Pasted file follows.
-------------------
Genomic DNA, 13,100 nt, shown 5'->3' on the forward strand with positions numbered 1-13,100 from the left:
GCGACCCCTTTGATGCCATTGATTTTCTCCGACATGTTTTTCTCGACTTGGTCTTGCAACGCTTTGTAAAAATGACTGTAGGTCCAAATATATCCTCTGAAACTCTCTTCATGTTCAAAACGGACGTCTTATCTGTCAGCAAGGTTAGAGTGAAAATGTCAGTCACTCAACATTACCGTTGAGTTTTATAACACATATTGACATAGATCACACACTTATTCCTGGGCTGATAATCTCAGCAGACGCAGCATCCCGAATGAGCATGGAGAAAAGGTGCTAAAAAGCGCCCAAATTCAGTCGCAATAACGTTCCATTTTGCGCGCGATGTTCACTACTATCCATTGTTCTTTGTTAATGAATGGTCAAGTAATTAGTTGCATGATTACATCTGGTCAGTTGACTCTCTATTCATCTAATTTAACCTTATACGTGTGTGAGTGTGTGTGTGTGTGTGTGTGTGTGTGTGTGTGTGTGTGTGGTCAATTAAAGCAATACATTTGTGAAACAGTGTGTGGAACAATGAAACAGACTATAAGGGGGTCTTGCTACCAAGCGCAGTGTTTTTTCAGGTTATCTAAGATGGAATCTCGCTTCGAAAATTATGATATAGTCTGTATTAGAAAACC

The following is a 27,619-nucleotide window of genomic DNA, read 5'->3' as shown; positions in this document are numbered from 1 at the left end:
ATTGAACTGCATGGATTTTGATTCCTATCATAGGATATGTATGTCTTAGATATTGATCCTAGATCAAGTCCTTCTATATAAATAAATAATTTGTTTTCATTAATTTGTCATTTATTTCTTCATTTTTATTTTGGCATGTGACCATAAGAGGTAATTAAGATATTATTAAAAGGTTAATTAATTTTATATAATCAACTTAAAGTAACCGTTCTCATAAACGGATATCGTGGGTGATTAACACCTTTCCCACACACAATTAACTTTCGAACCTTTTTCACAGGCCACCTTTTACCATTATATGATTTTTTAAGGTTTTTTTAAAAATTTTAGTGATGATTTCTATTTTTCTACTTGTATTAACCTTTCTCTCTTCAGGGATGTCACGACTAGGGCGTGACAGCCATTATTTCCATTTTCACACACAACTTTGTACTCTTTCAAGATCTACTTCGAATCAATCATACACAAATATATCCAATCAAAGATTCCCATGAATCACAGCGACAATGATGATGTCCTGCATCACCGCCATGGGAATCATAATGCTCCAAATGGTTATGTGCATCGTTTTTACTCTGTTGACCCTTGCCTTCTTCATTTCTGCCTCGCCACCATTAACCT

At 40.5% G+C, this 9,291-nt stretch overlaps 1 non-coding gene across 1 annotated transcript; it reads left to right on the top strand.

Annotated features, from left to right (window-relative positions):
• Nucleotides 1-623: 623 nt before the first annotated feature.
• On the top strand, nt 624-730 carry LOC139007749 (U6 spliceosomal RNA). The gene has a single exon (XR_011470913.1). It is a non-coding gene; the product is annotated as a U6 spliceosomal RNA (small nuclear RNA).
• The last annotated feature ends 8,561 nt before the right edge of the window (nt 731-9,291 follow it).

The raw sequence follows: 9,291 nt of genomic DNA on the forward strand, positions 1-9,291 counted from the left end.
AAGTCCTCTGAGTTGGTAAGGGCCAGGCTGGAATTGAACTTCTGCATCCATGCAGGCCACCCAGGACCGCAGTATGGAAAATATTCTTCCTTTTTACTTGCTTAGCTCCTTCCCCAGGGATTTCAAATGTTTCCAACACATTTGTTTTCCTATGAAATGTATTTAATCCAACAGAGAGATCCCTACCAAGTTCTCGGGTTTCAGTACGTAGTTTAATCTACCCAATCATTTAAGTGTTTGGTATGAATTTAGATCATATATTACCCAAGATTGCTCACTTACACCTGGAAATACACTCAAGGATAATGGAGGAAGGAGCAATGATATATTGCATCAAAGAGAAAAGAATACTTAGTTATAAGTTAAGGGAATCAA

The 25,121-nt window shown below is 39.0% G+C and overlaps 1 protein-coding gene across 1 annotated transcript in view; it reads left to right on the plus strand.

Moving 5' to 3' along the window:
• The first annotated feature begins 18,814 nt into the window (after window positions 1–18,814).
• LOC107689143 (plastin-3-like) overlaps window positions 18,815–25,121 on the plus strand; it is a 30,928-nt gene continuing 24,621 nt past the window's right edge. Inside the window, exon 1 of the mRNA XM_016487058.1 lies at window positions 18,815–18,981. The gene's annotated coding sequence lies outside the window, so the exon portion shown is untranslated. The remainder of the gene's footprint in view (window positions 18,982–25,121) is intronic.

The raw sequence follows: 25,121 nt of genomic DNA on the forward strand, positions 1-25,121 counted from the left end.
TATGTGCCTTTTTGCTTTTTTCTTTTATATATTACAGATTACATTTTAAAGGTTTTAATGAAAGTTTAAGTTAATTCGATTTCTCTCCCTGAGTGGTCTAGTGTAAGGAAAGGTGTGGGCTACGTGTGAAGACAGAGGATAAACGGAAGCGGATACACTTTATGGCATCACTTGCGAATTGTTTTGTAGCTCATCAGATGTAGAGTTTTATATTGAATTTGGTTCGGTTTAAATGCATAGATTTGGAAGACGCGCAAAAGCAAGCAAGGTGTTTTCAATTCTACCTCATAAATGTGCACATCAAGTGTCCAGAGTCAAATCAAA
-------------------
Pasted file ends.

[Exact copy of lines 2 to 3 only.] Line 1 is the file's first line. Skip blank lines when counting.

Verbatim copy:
GCGACCCCTTTGATGCCATTGATTTTCTCCGACATGTTTTTCTCGACTTGGTCTTGCAACGCTTTGTAAAAATGACTGTAGGTCCAAATATATCCTCTGAAACTCTCTTCATGTTCAAAACGGACGTCTTATCTGTCAGCAAGGTTAGAGTGAAAATGTCAGTCACTCAACATTACCGTTGAGTTTTATAACACATATTGACATAGATCACACACTTATTCCTGGGCTGATAATCTCAGCAGACGCAGCATCCCGAATGAGCATGGAGAAAAGGTGCTAAAAAGCGCCCAAATTCAGTCGCAATAACGTTCCATTTTGCGCGCGATGTTCACTACTATCCATTGTTCTTTGTTAATGAATGGTCAAGTAATTAGTTGCATGATTACATCTGGTCAGTTGACTCTCTATTCATCTAATTTAACCTTATACGTGTGTGAGTGTGTGTGTGTGTGTGTGTGTGTGTGTGTGTGTGTGTGTGGTCAATTAAAGCAATACATTTGTGAAACAGTGTGTGGAACAATGAAACAGACTATAAGGGGGTCTTGCTACCAAGCGCAGTGTTTTTTCAGGTTATCTAAGATGGAATCTCGCTTCGAAAATTATGATATAGTCTGTATTAGAAAACC

The following is a 27,619-nucleotide window of genomic DNA, read 5'->3' as shown; positions in this document are numbered from 1 at the left end: